Monday, 11 July 2011

3,000 plus

Niendorf – Serrahn    84.1 kms    723’ ascent
Serrahn -   Gross Quassow    104.6 kms   1018’ ascent
These two days have been remarkable for all the same reasons so I have decided to put them in as one entry. They have been similar in a number of ways and so I present you with our second two days in Germany.
 Both days have required the covering of longer distances than planned, because of a paucity of accommodation which had any vacancies. My polite enquiries at the site prior to Serrahn met with a very surly ‘full’ and left me in no doubt that my charm was not going to have any impact on this particular Mr. Grumpy. The next two bed and breakfasts met with a similar ‘full’ but also with an apologetic shrug. After 84 kms we despaired of finding anything other than a field, when a third b and b had a room! Hooray. Another first floor epic but we hauled the trailers up the stairs as delicately as Herman would allow and plonked them in the only available space – was a bit tight but there  is not much of us these days. AND I didn’t have to think about breakfast, just how we were going to smuggle a couple of rolls out for lunch, there being also a dearth of shops of any sort, on our planned route. The expected (and mapped) campsites didn’t even exist and the only B & B we passed was ‘full’. Our only option was to continue along our allotted route for to deviate too far  would, almost certainly, result in our getting lost! After over 100kms, a real live campsite promised a possible comfortable night after a tough ride the reasons for which will become clear further into the blog. A mobile home was available! Were we dreaming or hallucinating now? Thank you, thank you or danke schone danke schone. It meant that we could have off the following day as planned. I use the word ‘off’ very loosely as we seem to be more shattered with all the catching up than with the riding.
During both days of riding, we saw little that was remarkable. We did ride through lots of trees and no doubt the Germans’ intended this to be a pleasure. When one has ridden through central Sweden…………? The shade they provided was, however, a bonus as the sun hotted up quite quickly. (We are sporting the brownest of knees!) We passed quite a few lakes but when one has ridden through Sweden………….? We had anticipated some rising and falling of the land but had no expectation of the continual steep ups/downs. These required short bursts of high energy on our part and so getting into any sort of rhythm was impossible. Not that this seemed to bother the fit and lightly laden youngsters who overtook us. The great thing about beingold, is that one feels no shame in being slow!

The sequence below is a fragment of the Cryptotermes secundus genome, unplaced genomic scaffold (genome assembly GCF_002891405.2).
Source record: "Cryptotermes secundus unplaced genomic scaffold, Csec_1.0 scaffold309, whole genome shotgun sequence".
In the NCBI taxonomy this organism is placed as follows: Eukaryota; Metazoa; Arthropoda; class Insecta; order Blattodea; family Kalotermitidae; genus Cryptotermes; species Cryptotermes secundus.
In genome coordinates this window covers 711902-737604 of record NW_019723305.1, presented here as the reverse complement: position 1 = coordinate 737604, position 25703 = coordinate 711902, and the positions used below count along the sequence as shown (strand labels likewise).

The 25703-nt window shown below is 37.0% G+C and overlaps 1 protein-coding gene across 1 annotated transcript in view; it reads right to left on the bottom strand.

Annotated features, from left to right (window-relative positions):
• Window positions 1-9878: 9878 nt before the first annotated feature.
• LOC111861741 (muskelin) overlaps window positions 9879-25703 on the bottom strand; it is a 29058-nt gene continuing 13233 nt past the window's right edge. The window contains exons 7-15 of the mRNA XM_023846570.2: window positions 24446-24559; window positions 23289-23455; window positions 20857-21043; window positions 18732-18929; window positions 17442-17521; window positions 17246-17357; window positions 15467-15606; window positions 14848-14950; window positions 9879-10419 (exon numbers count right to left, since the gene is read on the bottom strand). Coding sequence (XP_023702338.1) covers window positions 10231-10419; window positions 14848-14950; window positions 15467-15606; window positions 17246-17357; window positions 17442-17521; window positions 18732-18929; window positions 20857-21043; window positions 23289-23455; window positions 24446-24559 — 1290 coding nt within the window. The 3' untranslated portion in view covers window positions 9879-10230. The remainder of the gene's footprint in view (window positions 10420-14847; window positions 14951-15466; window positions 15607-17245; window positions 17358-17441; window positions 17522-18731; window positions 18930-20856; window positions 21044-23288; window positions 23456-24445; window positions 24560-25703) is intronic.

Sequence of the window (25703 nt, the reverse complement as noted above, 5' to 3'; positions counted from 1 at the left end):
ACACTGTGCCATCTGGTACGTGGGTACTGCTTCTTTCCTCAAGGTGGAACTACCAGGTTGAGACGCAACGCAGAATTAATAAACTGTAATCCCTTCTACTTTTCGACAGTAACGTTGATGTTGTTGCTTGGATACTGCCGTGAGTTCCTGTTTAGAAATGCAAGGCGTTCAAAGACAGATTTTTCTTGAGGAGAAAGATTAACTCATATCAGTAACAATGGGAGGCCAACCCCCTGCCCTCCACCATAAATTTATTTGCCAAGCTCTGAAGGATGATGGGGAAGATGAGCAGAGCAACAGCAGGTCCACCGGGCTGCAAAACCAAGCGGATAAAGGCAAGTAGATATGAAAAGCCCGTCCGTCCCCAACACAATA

We had registered a few comments from books and the internet, that the Germans were not fond of cyclists. And so we found. Gone were the cheery waves of the Scandanavians, replaced by at best surly ignorance and at worst being almost driven off the road. On tracks that would barely accept a vehicle and were on our designated cycle route, we continually gave way to any car approaching in any direction. Not once was this gesture acknowledged and thus very fed up with this lack of response, we played ‘chicken’ which was much more fun!
This general dislike for the long distance cyclist may be, in part, the reason why these designated routes have an infinite variety of surfaces, few of which, are conducive to comfortable riding. The list runs as follows:-
Asphalt – smooth as a baby’ bottom. VERY ,VERY RARE!                                                                        
Tracks with stones of all sizes interspersed with fallen pinecones and pitted with potholes.
Tracks with horizontal ruts that swallowed the trailer wheels and almost stopped you dead.
Tracks which were predominantly sand and impossible to pedal without serious danger of a rider dislodge.
Cobbles (large and small and very decorative!) which rattled brains, bones and bike and any other loose object. (Why cobbles on a newly made designated cycle track?)
Two lines of concrete with a ditch in between so that the unwary could lose a trailer wheel.
(All the above shared with motor vehicles albeit intermittently.)
Muddy paths (at least it was dry) which were so narrow passing on the move was impossible.
Wooden board walks (sometimes flooded)
Don’t for a minute think that we are daunted. Tomorrow we tackle them all again.


  1. Congratulations on the 3000 klix. You are going like a couple of trains now. Regarding your indifferent reception by the German camp site owners, could this possibly be connected with your crossing into their sovereign territory in the company of two Sherman tanks? The last time this happened it lead to no end of a tiff which went on for the best part of five years!!

  2. I love your blog posts, it's like reading a book.. a new chapter every night :- ) xxx

  3. Sorry to have been out of touch for a while. Weddings and a fabulous short break in the south of France! Just caught up with your blog. It sounds as if you need to get out of Germany as soon as possible before it decends into a full blown war between yourselves, the car drivers and the cycle path designers!! Wendy x

  4. Is it me or is there not much activity in the way of donations for this amazing challenge??? C'mon you lot, every little counts!!!